unioning filesystem? what is the use scenario? how about automounting the drives on hot-plug and sharing the /mnt directory?

    Now, 500GB/day in 12 drive sleds....so 6TB a day? do the workers get a fresh drive each day or is the data only available for a few hours before it gets sent back out or are they rotated? I suspect that mounting these drives for sharing really isnt what is necessary, more like pull contents to 'local' storage. Then, why talk about unioning at all, just put the contents of each drive in a separate folder.

    Is the data 100% new each day? Are you really storing 6TB a day from a sensor network? 120TB+ a month?

    Are you really transporting 500GB of data by hand to local storage and expecting the disks to last? reading or writing 500GB isn't a problem, but constant power cycling and then physically moving/shaking the drives around each day to transport is going to put the MTBF of these drives in months not years.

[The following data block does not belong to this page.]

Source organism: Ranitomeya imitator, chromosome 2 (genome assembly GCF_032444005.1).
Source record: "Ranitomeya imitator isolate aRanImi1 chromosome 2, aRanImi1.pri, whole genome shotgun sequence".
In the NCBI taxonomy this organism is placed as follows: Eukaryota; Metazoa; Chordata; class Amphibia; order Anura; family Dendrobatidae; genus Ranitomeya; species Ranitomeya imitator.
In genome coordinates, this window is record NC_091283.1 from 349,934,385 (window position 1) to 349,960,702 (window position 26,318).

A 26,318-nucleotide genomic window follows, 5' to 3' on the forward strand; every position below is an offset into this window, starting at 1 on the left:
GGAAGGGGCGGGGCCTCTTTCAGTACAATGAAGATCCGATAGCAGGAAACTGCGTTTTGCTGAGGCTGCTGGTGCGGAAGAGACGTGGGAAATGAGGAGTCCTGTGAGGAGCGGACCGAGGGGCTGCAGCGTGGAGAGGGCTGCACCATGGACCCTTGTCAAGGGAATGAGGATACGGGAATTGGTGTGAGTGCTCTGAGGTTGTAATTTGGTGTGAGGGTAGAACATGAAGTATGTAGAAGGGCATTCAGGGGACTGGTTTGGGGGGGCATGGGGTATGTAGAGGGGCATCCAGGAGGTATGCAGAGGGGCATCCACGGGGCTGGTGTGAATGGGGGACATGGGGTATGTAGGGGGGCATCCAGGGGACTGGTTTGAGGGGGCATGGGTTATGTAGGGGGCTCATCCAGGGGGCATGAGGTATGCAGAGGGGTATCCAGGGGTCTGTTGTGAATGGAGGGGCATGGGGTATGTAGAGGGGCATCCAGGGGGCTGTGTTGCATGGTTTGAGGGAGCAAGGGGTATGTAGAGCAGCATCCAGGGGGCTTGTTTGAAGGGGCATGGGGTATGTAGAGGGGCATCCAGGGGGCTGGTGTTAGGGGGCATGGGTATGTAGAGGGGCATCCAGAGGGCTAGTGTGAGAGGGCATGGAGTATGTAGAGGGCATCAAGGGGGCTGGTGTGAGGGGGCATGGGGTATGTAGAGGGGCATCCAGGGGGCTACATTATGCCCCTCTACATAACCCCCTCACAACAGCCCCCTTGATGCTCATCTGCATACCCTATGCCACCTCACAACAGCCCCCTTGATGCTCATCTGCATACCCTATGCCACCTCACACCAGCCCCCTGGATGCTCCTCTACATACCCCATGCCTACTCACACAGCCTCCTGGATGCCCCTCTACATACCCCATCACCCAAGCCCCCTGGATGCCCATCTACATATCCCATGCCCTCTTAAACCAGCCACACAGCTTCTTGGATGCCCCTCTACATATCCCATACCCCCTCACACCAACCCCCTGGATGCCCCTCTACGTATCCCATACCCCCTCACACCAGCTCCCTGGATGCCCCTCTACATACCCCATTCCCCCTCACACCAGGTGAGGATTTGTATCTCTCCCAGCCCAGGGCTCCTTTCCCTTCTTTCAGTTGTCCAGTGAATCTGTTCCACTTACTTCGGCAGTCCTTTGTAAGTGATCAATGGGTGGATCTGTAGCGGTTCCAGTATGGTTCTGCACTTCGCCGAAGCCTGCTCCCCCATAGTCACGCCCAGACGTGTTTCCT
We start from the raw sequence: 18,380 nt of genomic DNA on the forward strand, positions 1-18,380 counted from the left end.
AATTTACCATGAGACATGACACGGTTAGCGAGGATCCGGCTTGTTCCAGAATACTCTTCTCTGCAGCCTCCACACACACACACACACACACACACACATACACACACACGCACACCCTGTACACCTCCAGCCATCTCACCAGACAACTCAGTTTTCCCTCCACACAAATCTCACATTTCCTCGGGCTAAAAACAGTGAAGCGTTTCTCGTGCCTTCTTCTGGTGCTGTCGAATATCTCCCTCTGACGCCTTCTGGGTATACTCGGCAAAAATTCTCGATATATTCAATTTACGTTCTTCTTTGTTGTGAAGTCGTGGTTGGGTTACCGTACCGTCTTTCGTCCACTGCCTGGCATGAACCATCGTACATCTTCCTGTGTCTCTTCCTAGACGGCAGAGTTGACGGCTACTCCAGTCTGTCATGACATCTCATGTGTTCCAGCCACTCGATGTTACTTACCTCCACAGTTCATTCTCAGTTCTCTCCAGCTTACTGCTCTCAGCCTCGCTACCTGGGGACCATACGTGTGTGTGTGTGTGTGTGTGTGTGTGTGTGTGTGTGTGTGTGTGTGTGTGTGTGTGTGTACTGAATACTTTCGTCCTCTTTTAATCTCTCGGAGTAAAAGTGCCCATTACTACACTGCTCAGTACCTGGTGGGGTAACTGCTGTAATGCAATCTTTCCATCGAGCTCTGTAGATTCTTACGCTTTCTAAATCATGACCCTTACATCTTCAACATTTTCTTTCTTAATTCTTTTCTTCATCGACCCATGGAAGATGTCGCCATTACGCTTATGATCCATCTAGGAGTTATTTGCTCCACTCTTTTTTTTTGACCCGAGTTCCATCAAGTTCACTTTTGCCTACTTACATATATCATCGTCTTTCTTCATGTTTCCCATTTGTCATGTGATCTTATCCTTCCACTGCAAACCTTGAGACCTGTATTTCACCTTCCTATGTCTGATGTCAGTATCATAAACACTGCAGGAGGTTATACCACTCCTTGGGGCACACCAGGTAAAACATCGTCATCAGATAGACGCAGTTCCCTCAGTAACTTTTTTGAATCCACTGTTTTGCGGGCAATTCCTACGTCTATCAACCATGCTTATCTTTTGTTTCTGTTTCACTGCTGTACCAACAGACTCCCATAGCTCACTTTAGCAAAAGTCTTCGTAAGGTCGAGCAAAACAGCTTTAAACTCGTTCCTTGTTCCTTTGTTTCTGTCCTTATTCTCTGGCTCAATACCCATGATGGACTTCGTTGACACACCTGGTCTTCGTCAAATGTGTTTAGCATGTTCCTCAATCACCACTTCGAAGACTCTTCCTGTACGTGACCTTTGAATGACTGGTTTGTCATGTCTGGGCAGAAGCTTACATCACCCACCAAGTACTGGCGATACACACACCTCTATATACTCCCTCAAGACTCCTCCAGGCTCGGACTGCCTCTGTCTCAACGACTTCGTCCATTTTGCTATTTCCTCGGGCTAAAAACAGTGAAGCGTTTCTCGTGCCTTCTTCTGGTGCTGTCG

dumb

  • by Knuckles (8964) <knuckles.dantian@org> on Saturday August 25, 2012 @02:39PM (#41123809)

    Saying "only good mp3 player" makes no sense unless you specify your criteria. Amarok, Banshee, VLC, Rhythmbox, or smplayer are all capable mp3 players by various criteria and easily found by googling for "linux mp3 player". If you use Ubuntu, searching for mp3 player in Software Center finds a plethora of good players. Googling "list of linux audio software" easily finds other things besides just mp3 players: maybe something like Audacity satisfies your requirements better. Search for "mp3" on xmms2.org finds the answer in the first link - your xmms2 install needs have the MAD library, maybe your distro does not install that.

    Does not seem like the problem is with bad docs.

  • Re:Wow (Score:4, Insightful)

    by plover (150551) * on Saturday August 25, 2012 @03:42PM (#41124229) Homepage Journal